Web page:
Like Father, Like Son
How two masons rebuilt on behalf of their community.
June 12, 2019
The intense elements can make life hard in Salinas del Marquez. Every year, there are hurricane-like winds in the winter, intense heat in the spring, and monsoonal downpours in the summer. At least once a year, the local salt cooperative is busy at work harvesting the salt that comes in from the ocean. The ocean torrents over the breach, and pools in large, empty flats, where the water slowly evaporates into the blinding sun. The saturated waters turn pink, and soon, all that’s left is the rich sea salt. The workers toil under the heat to bag and distribute the salt to trucks, which haul it away to be sold to farms or in the marketplace. Salt harvesting and fishing are some of the biggest industries in town.
At the wizened age of 60, Carlos works just as hard as ever. Raising four kids was a challenge all its own, but he and his wife worked together to provide the best life they could for their children. While Carlos would work, either at a nearby dam, the fisheries or the salt fields, his wife would sell food at the local school. It was because of their teamwork that they knew their children never went without a meal.
And in 2019, Carlos helped rebuild the schools of Celso Muñoz and 13 de Septiembre- a primary and pre-school that are right across the street from each other. All Hands and Hearts enlists the help of local masons to guide and lead the technical work while international volunteers assist however they may. And for people like Carlos, it’s a reliable means of income that also has a direct impact in his own life — His grandson will one day attend these schools.
Carlos worked so often that he didn’t get to spend much time with his children, except on weekends. But occasionally he would take one of his sons, Josue to work with him. It was there that he was exposed to some of the work his father was doing.
Despite the concern Carlos had for his son’s quality of life, Josue recalls his childhood quite fondly. Carlos encouraged all of his kids to study, and while the rest of them did, Josue wasn’t interested in getting a degree. He knew what he liked, and he wanted to go to work right away. As soon as he graduated high school he found work as a mason — sometimes out of country, and often far from his family. Soon enough though, Josue got married and had two kids of his own.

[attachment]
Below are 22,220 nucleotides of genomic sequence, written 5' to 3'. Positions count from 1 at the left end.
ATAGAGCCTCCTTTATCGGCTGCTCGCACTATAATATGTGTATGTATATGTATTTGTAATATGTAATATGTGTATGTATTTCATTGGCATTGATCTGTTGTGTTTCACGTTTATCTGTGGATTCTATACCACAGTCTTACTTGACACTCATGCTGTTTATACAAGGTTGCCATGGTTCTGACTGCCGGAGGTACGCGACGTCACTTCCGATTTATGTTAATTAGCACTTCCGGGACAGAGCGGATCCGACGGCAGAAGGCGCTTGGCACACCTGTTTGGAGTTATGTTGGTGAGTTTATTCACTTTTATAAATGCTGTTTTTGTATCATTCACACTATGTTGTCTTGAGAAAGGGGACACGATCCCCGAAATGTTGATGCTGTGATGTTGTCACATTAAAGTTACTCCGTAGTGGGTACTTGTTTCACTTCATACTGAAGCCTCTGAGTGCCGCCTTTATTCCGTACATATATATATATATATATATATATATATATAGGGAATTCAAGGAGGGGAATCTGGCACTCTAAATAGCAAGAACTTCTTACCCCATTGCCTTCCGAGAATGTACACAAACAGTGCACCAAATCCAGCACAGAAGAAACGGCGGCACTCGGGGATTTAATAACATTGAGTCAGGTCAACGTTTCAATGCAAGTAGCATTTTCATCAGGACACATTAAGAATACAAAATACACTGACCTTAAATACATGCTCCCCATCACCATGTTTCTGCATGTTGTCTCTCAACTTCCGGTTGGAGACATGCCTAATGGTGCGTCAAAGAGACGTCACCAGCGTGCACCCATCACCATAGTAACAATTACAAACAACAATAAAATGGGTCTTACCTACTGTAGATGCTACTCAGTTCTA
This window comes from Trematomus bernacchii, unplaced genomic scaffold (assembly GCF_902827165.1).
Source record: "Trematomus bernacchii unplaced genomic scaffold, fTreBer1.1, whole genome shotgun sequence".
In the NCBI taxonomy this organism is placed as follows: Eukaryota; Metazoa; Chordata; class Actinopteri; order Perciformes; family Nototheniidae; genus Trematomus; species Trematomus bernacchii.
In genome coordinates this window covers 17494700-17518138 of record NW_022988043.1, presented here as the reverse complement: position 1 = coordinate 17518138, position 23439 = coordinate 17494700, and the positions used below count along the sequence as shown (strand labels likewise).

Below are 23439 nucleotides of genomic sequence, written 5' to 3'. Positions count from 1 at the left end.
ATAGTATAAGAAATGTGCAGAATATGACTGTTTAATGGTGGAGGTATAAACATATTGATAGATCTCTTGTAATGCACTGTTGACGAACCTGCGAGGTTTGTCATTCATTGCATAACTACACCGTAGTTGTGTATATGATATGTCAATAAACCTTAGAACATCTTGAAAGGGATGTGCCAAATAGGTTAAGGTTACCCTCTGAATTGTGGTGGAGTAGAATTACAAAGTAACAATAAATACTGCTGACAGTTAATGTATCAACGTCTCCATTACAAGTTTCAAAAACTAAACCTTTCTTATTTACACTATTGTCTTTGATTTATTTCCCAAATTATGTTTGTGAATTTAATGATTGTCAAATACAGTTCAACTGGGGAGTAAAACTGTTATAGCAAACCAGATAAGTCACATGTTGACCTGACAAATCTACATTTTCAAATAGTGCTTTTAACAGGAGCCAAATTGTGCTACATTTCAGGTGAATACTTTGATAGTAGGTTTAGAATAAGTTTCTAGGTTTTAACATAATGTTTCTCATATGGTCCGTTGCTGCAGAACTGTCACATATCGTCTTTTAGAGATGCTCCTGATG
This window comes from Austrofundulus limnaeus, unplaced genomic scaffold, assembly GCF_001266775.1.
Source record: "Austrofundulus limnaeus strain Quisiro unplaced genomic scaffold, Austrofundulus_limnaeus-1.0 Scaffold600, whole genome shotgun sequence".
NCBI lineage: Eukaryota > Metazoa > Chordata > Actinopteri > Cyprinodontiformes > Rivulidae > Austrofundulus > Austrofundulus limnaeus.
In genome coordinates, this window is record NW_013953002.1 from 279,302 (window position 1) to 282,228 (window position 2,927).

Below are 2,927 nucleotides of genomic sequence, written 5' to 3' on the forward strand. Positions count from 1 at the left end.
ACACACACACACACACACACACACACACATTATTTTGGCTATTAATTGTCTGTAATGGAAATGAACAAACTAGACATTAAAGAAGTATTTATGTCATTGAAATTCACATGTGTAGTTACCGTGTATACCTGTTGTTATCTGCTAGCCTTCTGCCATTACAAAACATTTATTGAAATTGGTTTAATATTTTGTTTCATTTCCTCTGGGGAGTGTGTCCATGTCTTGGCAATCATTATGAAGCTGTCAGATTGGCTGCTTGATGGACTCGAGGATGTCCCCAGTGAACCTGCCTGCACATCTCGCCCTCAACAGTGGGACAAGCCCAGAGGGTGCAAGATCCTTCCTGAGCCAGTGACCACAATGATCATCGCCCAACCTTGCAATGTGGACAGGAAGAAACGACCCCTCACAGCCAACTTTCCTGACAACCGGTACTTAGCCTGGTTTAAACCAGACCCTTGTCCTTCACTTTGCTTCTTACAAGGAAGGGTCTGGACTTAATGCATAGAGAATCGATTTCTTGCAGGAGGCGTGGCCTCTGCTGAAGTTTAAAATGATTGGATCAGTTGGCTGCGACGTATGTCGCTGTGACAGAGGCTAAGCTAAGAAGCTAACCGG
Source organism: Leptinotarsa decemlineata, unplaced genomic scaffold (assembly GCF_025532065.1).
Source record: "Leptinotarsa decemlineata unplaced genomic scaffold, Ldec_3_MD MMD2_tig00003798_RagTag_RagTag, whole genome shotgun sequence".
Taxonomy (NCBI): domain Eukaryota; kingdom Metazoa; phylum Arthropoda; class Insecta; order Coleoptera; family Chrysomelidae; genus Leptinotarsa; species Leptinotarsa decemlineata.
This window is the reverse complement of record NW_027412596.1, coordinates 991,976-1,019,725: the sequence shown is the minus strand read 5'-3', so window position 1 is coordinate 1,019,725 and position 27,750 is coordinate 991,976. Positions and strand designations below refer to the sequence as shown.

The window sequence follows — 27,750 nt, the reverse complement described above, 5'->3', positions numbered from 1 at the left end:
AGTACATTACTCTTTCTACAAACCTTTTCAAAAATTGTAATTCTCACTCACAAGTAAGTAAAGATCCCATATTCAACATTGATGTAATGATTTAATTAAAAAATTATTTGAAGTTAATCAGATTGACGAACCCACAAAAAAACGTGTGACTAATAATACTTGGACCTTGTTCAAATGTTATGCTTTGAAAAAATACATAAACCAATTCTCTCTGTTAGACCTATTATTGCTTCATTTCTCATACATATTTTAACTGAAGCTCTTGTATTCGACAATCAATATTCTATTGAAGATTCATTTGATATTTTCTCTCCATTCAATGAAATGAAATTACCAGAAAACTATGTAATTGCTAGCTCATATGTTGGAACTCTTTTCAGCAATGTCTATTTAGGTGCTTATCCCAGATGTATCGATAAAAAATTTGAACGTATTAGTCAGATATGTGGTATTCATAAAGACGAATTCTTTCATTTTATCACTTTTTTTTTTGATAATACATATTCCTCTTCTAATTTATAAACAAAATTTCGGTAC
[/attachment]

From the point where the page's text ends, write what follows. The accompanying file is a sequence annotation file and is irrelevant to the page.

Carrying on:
The earthquake struck in the middle of the night on September 7, 2017. It was an 8.2 magnitude earthquake that ripped through the states of Oaxaca and Chiapas. Josue and his family ran over to their parents’ house. Luckily for them, everyone was okay — the entire town, however, was thrown into chaos. Since Salina del Marquez is located next to the ocean, everyone became panicked about the possibility of a tsunami. The electricity went out. People were screaming and running back and forth through the pitch black night as the whole town evacuated to high ground. A whole town crowded around the evacuation point, waiting in terror for a tsunami that never came.
Houses were damaged and destroyed. The schools in town were condemned. Life as they knew it was different now.
“It was terrible. For the whole week everything went into standstill. There was no work, the shops had very little food. People couldn’t buy food for their families. It was one, two weeks like that because more tremors followed, they just weren’t as strong. The houses moved, people ran again into the streets. We went again to the hills because they were saying that a tsunami will come.” – Josue
Since the schools were no longer safe, classes were suspended for two months, adding another pressure for parents while struggling to find work. Slowly, life began to move again. Work resumed and people began to tear down the rubble and rebuild. All Hands and Hearts committed to rebuilding the schools in the community as a part of the reconstruction effort. It’s here where Josue and Carlos worked, rebuilding the schools that once fell, but in a disaster-resilient way. Josue’s son attended school in a temporary learning center nearby.
Josue says that he wants his son to go to school, and also wants him to learn the ways of masonry. After a natural disaster, communities need people to help rebuild. Josue doesn’t want his son to be a victim, but rather, a participant in recovery efforts. Just like Carlos was… just like Josue was.
And as for Carlos…
By supporting the work we do as an organization, we support families within communities affected by natural disaster. This Father’s Day, consider making a donation so we can help families not just recover from natural disasters, but thrive in the process. Click here to support our earthquake recovery programs in Mexico.
Story and Photography by Mike Demas for All Hands and Hearts